"Yes, yes, you did," he said, levelly, trying to avoid eye contact. Karofsky didn't deserve eye contact. "And more. You know, I could have pressed charges. Even if I couldn't have proved it, it would have gone onto your school records and affected you when the time came to apply to colleges." He saw Karofsky's eyes goggle, as though he hadn't thought of that. Kurt wanted him to know how much power he, the little gay boy, had actually had over him. Even without Outing him to the Principal, his father, and the entire school. And he wanted him to know that he wasn't the vengeful type, even when he had every right to be, mostly become it made it clear what a superior human being Kurt Hummel was. "I took pity on you, Karofsky, because I knew you were going through something really hard." In the sunlight filtering in through the glass ceiling, he thought he saw Karofsky's eyes shimmer, wet with sudden moisture, and he felt an unwarranted pang himself, fleetingly reminded that whatever else, Karofsky was still just a kid, like him. That he was still just a gay kid, like him.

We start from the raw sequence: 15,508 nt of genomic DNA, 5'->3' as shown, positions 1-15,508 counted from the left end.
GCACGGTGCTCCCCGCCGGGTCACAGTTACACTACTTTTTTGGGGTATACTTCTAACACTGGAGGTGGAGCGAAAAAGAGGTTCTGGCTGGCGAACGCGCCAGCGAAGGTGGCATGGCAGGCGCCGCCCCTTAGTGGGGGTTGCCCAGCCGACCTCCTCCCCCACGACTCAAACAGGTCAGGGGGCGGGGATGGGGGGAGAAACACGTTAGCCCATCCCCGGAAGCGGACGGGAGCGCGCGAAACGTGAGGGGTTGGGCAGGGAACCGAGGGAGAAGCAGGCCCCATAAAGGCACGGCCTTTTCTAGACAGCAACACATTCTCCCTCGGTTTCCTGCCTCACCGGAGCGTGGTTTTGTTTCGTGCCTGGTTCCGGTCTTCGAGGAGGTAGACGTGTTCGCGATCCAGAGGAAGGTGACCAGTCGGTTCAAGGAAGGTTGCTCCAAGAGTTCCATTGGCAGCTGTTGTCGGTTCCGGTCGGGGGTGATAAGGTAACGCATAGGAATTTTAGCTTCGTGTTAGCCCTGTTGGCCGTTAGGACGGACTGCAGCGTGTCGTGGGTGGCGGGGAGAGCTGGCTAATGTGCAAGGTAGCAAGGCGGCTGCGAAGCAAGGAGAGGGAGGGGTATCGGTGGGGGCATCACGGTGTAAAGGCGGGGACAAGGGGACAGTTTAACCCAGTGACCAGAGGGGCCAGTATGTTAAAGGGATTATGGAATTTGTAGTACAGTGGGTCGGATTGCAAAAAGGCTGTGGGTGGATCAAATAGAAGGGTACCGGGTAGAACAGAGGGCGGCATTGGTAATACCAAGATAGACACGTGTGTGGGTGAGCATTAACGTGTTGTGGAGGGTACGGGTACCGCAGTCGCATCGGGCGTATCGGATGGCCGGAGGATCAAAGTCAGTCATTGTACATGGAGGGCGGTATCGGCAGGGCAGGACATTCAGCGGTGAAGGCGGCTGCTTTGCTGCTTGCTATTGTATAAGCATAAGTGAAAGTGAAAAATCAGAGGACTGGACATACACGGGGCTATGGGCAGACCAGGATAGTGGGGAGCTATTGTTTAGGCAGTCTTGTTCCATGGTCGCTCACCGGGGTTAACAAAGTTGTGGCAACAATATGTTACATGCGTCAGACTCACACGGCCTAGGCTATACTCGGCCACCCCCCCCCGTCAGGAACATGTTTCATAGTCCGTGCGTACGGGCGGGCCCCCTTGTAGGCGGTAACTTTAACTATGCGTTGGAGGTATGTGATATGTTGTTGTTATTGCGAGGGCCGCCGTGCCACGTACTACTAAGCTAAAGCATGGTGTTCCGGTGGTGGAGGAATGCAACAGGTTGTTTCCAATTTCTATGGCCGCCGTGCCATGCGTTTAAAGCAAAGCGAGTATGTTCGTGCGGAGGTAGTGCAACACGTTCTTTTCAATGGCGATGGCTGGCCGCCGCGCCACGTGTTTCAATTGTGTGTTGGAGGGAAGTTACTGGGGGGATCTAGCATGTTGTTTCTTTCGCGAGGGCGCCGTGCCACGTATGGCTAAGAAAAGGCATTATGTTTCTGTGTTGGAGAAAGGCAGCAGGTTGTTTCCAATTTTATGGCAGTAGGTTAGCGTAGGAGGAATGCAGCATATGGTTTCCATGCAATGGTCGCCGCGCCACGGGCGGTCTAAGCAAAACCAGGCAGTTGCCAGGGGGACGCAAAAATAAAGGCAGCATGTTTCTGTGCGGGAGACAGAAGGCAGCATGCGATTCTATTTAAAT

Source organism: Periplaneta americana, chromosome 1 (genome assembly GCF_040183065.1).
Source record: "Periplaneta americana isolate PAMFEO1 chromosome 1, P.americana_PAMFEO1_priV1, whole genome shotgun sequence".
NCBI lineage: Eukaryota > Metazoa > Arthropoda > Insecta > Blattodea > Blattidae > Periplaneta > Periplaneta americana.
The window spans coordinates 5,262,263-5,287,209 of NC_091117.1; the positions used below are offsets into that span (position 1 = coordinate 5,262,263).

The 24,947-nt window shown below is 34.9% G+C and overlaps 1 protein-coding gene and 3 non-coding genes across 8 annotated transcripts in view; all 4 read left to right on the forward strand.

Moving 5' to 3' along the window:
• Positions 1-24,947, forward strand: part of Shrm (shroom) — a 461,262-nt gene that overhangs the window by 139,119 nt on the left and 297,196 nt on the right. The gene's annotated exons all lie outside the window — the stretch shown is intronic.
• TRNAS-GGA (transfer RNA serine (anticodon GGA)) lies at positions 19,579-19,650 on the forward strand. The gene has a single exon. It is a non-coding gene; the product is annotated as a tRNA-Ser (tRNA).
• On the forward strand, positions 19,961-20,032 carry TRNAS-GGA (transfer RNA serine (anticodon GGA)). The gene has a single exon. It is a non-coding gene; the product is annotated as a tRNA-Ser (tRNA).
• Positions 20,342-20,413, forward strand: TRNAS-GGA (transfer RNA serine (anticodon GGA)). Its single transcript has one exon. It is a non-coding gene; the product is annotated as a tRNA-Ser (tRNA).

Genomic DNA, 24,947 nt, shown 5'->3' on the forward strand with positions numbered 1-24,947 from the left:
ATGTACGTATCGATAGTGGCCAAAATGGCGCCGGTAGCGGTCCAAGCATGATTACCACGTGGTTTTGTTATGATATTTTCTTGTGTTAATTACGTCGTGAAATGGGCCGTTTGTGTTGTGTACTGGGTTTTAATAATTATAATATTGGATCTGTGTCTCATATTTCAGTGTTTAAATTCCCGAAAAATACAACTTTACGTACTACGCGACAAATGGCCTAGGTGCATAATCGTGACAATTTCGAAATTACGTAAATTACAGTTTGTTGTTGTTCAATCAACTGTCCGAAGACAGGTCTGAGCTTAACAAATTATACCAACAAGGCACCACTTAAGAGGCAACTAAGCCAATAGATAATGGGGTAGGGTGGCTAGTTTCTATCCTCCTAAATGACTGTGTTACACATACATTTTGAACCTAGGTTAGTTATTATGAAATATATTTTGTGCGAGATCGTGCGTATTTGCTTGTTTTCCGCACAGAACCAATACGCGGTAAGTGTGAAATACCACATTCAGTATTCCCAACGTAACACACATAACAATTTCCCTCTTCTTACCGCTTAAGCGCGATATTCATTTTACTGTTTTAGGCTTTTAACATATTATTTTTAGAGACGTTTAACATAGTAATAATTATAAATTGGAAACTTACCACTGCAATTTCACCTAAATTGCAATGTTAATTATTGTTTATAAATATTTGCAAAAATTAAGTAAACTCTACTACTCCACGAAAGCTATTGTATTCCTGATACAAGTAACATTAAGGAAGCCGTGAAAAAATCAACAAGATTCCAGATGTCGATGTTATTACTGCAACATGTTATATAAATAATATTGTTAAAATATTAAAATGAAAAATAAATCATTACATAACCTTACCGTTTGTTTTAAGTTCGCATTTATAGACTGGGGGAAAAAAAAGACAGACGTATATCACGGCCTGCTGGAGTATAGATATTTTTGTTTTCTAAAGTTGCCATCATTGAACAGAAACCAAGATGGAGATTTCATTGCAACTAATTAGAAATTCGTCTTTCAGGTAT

Karofsky, for his part, suddenly seemed every bit the pathetic teenage loser he was. Uncomfortable, he cleared his throat, glancing up at Kurt quickly, then back down at his own worn leather sandals. "I appreciate that, Kurt," he said softly, his voice cracking on Kurt's name, inspiring a second spike of regret in Kurt's belly. "I really do."